My reasons for finally picking up Stephen King’s It are manifold. First of all, it is a canonical King work that I feel guilty having not read—I’ve gone through most of his other big novels, but not this one. I have seen (and, with caveats, loved) the 1990 television miniseries adapted from the novel (dominated, of course, by Tim Curry’s performance as Pennywise). Thirdly, It was the bestselling novel of 1986, the year I was born, which in reality isn’t really significant, but it sort of feels significant, like this is my book is a way that others of his aren’t. It’s silly and irrational, but there ya go. Lastly, and perhaps most importantly, It casts an enormous shadow over King’s oeuvre. The novel stands with The Stand, The Shining, and Misery as one of the most iconic horror novels of all time.
So, for this post and two more, I’m going to track my experience reading this King classic. I’m obviously going to hold off giving a final review until I’ve finished the novel. These posts will be a little different from what we usually do here on Genre Lasagna, but I thought a 1,100 page horror monolith deserved a bit more attention than I’d be able to give it in a standard review. And there is no way, summer free time notwithstanding, that I’d be able to finish this beast in two weeks. This first post will cover roughly the first third of the book.
So, here we go:
Stephen King has an incredible talent for modulating between different levels of narrative density. He can tell a very tight story in a small space, as evidenced by works like “Rita Hayworth and Shawshank Redemption,” The Girl Who Loved Tom Gordon, and his many excellent short stories. Other times, he lets himself go. And when Stephen King lets himself go, he lets himself go.
It is that kind of book. My wrists honestly hurt after holding the hardcover for any length of time. Rocks smaller than it have fallen from space and caused serious property damage. It’s an enormous novel that attempts to bring an entire city, with all of its historical atrocities and secrets, to life. The Derry of It is a fully realized narrative setting, and the depths to which King explores the town and its unique affliction is kind of staggering and at times overwhelming.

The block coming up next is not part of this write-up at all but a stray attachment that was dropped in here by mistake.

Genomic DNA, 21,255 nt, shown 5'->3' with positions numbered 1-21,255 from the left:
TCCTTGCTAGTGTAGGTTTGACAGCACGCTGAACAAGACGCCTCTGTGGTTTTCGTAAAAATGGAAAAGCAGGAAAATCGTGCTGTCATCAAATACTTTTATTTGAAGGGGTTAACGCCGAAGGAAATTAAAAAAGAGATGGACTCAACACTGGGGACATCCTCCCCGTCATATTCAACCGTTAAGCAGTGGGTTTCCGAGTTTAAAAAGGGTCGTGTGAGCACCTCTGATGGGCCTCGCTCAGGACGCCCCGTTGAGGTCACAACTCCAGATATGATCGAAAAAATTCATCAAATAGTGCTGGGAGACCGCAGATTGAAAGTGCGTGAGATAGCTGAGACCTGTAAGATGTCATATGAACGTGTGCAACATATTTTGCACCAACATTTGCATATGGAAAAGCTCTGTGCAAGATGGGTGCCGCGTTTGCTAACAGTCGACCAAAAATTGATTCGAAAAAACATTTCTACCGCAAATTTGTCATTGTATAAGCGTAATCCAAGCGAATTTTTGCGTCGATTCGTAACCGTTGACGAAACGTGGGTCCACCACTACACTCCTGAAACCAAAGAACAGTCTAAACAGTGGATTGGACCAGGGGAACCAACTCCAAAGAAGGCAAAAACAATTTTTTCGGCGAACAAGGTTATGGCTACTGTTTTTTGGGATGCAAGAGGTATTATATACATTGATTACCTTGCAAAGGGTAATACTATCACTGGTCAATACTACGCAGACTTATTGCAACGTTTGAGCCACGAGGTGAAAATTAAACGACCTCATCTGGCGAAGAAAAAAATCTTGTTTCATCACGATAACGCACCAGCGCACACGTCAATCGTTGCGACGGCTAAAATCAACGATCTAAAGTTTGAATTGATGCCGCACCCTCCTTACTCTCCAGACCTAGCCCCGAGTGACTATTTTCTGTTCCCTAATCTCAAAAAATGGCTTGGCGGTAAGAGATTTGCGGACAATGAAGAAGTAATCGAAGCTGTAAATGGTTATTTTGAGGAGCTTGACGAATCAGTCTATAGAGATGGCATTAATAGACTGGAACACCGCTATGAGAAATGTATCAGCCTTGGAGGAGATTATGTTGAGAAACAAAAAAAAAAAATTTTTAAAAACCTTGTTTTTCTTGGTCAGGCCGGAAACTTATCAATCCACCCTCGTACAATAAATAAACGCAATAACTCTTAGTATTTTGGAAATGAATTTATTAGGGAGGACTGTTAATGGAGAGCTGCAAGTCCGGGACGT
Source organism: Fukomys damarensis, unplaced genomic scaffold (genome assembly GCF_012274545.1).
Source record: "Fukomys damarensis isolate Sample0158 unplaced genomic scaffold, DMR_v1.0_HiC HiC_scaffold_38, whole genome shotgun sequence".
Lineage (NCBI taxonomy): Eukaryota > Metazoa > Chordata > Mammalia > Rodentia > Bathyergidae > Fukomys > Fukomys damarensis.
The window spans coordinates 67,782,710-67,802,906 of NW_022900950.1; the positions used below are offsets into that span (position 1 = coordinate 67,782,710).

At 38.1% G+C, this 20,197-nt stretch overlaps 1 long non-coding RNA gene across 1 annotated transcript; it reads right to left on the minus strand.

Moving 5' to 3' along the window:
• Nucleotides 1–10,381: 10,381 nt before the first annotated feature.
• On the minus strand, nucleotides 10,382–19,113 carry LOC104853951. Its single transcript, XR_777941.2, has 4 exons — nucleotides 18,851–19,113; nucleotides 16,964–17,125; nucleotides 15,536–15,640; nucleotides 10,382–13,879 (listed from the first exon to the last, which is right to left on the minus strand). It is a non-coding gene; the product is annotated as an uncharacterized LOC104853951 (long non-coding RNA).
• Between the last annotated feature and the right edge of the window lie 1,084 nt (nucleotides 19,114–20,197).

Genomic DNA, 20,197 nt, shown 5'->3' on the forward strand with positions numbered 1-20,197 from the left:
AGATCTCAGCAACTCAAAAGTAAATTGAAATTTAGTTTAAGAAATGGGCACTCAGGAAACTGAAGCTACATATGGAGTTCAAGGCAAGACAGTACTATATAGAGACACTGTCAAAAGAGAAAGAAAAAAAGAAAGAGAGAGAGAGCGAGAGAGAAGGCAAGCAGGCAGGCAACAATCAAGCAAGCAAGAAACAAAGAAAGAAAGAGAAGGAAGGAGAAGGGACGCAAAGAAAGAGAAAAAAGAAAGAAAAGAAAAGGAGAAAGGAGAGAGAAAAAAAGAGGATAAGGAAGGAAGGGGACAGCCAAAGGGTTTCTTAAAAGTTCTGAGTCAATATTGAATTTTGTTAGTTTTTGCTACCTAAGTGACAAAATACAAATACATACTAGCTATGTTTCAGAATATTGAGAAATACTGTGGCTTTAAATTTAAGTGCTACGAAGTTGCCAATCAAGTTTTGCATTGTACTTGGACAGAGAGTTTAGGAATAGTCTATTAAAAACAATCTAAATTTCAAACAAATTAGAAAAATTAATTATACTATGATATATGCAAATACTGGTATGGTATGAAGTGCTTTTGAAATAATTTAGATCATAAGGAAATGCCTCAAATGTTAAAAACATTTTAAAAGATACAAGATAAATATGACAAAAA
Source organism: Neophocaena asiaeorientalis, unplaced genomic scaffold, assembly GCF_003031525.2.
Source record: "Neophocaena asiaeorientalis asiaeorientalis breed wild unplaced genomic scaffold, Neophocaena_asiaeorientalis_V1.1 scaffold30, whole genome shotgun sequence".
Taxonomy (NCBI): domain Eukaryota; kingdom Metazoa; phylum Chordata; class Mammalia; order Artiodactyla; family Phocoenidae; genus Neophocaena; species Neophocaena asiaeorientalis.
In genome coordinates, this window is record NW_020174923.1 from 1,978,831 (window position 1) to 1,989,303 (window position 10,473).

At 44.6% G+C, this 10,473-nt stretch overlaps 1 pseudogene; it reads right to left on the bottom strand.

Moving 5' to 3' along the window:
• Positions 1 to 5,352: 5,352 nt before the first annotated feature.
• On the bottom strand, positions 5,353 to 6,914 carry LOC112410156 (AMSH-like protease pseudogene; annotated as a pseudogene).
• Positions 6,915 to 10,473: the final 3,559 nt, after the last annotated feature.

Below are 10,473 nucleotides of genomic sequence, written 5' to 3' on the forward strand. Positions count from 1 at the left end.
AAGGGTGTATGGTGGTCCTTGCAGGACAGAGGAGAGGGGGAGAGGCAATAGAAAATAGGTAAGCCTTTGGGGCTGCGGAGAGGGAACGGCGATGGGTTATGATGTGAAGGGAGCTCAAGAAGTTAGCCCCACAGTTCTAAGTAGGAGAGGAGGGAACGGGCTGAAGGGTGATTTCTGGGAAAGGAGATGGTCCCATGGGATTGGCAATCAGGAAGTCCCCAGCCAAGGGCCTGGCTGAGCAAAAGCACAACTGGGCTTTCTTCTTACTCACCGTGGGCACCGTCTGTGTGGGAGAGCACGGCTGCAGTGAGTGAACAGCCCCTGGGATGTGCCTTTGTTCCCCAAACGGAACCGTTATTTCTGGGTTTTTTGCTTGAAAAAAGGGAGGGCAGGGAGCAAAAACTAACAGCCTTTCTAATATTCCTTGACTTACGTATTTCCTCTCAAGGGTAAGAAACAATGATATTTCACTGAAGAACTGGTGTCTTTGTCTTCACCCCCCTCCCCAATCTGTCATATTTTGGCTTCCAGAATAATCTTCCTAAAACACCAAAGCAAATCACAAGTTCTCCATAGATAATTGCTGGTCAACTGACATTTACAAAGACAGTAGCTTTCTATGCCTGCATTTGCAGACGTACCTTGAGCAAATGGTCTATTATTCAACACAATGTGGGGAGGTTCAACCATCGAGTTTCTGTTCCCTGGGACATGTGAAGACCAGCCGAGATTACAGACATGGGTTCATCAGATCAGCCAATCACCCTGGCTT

Story is, every twenty-seven or –eight years, bad things happen in Derry with unusual frequency. These range from a freak accident at the Derry Ironworks in the 1800s, (which resulted in hundreds of children hunting for Easter eggs being blown up), to a rash of child disappearances in the early 1900s. Something in very wrong in Derry. The novel’s famous opening scenes depicts six-year-old George Denbrough following a paper boat as it floats down swollen rain gutters. After the boat slips down a storm drain, Georgie meets something terrible hiding there.
The story moves back and forth between the present-day Derry of 1986 and the summer of 1958, following a cast of six or seven (depending on the time) principle characters in both time periods. One of my favorite things about the book is the time and space that King devotes to fleshing out the principle characters, giving them depth and resonance even before the real action of the novel starts. Each character in It (Bill Denbrough, Ben Hanscomb, Beverly Marsh, Richie Tozier, Eddie Kaspbrak, Stanley Uris, and Mike Hanlon) gets a large tract of narrative space to establish his or her unique and fortuitous circumstances in 1986. Each of them receives a phone call from Mike Hanlon, who unlike the others never left Derry, asking them to make good on a promise each of them made to return if something started to happen again.